I know we have all seen the movies where the SWAT team simultaneously breaches every window of a building by repelling off the roof and putting an officer in a circular perimeter around the inside of the room before the enemy knows what is going on. Aside from the fact that I am not a fan of the circular ambush, the principal of surprise is definitely a big part of the hollywood infil and for good reason. When you are able to surprise the opposition force you can get ahead of their internal decision-making process, which many people describe as the OODA loop. The OODA loop which was first described by Col. Boyd of the U.S. Air Force is the theoretical decision-making process that we all must use before we carry out an action. Observe, Orient, Decide and Act is a constantly moving process the enemy must make to engage your assault force and by surprising the op-4 (opposition force) you can short-circuit the process and gain great advantage. Once we agree that surprise is important we then need to develop a plan that gives us the ability to maintain surprise and though I am not including an exhaustive list we can hit some of the big stuff.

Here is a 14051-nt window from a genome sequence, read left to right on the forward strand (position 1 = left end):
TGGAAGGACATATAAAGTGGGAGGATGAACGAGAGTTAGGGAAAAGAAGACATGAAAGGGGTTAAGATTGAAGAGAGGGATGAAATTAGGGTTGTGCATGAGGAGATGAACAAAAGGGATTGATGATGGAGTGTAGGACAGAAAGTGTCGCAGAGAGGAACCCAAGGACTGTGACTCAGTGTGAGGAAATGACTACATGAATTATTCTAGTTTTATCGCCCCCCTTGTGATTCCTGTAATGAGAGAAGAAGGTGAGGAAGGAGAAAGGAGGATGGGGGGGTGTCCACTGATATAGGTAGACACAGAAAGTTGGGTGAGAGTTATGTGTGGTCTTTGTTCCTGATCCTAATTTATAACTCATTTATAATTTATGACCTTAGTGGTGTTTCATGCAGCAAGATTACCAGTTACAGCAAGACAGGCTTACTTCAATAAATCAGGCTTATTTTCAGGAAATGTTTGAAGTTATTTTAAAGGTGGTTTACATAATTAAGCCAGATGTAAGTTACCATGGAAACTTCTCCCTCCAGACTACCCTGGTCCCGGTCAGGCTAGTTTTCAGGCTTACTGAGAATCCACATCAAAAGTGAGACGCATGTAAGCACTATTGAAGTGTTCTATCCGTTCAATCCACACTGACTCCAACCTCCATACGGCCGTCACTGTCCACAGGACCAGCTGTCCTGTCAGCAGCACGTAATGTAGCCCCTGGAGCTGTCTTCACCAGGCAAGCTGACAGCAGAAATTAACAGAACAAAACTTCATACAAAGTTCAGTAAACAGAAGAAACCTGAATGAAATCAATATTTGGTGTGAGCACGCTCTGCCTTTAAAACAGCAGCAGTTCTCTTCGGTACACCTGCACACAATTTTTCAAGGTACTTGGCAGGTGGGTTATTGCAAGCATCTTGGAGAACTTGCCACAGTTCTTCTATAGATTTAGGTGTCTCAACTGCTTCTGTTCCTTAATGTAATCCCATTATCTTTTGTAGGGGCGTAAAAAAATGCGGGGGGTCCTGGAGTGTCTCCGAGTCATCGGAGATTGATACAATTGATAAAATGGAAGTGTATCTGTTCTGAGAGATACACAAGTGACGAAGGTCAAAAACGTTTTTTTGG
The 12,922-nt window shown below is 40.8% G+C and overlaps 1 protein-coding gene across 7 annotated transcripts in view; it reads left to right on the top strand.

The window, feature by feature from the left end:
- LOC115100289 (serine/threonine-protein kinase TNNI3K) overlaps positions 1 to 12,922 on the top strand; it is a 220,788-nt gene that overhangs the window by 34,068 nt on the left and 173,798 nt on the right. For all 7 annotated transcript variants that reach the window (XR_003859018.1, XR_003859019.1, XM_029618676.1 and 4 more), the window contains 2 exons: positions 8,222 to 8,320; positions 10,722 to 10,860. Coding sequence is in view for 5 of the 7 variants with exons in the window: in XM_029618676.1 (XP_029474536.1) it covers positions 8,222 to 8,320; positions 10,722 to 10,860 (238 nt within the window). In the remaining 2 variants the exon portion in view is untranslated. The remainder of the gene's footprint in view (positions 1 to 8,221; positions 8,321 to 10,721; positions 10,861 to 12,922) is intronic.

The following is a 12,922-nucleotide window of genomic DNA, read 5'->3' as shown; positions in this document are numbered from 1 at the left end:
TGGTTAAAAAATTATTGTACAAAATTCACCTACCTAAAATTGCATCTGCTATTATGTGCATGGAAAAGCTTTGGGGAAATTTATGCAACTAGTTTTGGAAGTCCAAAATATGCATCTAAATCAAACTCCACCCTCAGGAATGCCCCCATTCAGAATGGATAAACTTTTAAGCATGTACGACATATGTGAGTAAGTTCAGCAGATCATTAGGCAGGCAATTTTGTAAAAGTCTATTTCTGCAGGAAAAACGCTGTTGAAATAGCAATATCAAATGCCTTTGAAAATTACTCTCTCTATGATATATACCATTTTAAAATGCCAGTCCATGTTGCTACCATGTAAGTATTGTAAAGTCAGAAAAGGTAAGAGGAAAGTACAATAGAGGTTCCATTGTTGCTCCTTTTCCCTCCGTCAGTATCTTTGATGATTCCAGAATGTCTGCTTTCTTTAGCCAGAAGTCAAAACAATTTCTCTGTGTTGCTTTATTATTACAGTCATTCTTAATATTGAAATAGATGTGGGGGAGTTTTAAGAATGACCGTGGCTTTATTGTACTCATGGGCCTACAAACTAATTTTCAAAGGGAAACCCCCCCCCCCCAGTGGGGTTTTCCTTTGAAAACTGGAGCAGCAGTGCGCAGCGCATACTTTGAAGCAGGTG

When your team gets to decide what time to attack be sure to use a time that gives you the biggest advantage (and is when the enemy is the least alert). If you know the lights in a target turn off at a certain time I would suggest hitting that target about 45-70 minutes later which gives your enemy an opportunity to not only get to sleep but, to enter the deepest most restful sleep from which he will be the most disoriented when woke up. One problem with night-time is that it generally makes it more difficult to approach the target without being heard ( I can barely walk around my room in the dark without knocking something over). On the other hand peak traffic time may provide the noise pollution your team needs to gain access undetected. Surprise can also be manufactured by the use of flash bangs that create a disorienting effect with percussion, or even an explosive breach can elicit the same response. The police often send a guy in a pizza delivery  outfit to get the door open and quickly make entry, this works because the op-4 has pizza on the brain and the next thing he sees badges and guns in his face totally short circuiting the OODA loop. To use surprise effectively you need to avoid patterns and constantly change your team’s techniques, if the bad guy is in the back room and he hears you bang every room and then make entry; he will be waiting for the bang before he starts firing at the fatal funnel. Change entry points, tempo and tools to keep an advantage. Never get into the mindset that what worked yesterday is going to work today, CQB is a thinking man’s game so get your team able to flex from one TTP to the next. Have multiple tactics that you use and change them depending on the METT-TC. Remember surprise can come from many different aspects of the assault including timing, distraction, misdirection, decoy or any number of other tools, your mind is the only limit so plan a few mock training iterations and make it a point to get your guys thinking outside of the box.